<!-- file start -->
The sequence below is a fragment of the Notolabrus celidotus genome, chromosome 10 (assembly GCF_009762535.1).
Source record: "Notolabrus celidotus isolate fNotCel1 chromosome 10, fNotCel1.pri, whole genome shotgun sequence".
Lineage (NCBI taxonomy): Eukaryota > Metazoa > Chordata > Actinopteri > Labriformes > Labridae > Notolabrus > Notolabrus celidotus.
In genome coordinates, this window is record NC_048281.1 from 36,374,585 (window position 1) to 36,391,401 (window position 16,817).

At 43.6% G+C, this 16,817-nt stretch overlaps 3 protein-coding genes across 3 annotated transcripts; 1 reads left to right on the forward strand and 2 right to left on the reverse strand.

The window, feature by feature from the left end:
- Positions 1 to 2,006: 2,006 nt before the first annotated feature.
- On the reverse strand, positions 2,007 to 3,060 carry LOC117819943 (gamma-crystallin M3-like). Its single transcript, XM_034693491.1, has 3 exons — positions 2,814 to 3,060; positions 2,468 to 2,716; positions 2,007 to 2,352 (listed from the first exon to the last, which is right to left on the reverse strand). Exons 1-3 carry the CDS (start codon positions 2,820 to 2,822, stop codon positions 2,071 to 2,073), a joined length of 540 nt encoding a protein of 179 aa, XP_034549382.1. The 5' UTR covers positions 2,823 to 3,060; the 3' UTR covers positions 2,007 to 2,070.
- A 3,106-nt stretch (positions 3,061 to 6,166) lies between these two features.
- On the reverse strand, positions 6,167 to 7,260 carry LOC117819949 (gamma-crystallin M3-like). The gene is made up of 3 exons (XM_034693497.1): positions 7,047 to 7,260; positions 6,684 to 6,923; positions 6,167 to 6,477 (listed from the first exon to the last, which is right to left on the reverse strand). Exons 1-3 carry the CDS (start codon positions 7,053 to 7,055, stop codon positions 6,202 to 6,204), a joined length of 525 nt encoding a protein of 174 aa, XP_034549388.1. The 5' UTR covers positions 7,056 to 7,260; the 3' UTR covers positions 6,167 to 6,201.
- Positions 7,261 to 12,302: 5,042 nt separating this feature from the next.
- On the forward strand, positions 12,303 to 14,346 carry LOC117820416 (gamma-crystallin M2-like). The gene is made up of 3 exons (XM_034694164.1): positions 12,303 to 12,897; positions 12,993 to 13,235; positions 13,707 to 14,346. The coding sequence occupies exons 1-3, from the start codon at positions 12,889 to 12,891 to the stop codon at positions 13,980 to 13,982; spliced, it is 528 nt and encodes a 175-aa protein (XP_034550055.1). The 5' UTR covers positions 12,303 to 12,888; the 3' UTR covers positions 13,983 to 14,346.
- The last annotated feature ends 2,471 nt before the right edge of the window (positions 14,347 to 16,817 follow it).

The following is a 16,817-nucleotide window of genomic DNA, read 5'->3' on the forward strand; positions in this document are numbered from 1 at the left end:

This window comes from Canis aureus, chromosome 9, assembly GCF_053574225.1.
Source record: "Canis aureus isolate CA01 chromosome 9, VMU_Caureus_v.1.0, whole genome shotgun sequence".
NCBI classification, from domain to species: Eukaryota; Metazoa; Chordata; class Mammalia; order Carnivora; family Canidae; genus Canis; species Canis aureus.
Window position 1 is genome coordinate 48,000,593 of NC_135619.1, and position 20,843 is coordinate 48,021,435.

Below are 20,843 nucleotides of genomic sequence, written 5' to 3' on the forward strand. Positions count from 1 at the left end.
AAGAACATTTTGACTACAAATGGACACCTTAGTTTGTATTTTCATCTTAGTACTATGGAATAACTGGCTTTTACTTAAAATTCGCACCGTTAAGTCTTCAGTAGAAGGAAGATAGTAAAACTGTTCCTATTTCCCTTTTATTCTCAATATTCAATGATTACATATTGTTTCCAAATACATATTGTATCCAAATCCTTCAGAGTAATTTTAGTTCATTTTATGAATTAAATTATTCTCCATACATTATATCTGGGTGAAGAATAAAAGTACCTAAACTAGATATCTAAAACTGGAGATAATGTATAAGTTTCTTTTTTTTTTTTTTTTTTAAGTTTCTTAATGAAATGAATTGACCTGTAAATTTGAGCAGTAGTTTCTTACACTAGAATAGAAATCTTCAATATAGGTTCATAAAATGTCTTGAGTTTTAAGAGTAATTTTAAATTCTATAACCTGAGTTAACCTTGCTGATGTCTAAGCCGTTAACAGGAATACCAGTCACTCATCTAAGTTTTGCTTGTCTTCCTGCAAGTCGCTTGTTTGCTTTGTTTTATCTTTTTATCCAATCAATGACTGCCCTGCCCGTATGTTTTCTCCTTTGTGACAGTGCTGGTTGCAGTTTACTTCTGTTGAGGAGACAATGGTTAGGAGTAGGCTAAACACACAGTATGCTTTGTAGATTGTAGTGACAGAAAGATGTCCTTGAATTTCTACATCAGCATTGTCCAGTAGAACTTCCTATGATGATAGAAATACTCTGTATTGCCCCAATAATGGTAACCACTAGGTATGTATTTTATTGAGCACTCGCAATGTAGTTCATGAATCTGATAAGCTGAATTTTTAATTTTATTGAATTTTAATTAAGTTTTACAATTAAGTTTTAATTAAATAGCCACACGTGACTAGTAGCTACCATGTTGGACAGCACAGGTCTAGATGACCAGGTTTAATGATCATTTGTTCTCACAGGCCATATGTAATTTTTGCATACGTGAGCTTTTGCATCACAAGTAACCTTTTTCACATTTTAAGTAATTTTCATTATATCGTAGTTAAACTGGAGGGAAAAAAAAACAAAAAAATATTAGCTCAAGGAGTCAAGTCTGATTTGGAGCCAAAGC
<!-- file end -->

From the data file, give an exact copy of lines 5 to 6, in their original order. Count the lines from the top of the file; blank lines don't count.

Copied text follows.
At 43.6% G+C, this 16,817-nt stretch overlaps 3 protein-coding genes across 3 annotated transcripts; 1 reads left to right on the forward strand and 2 right to left on the reverse strand.

The window, feature by feature from the left end: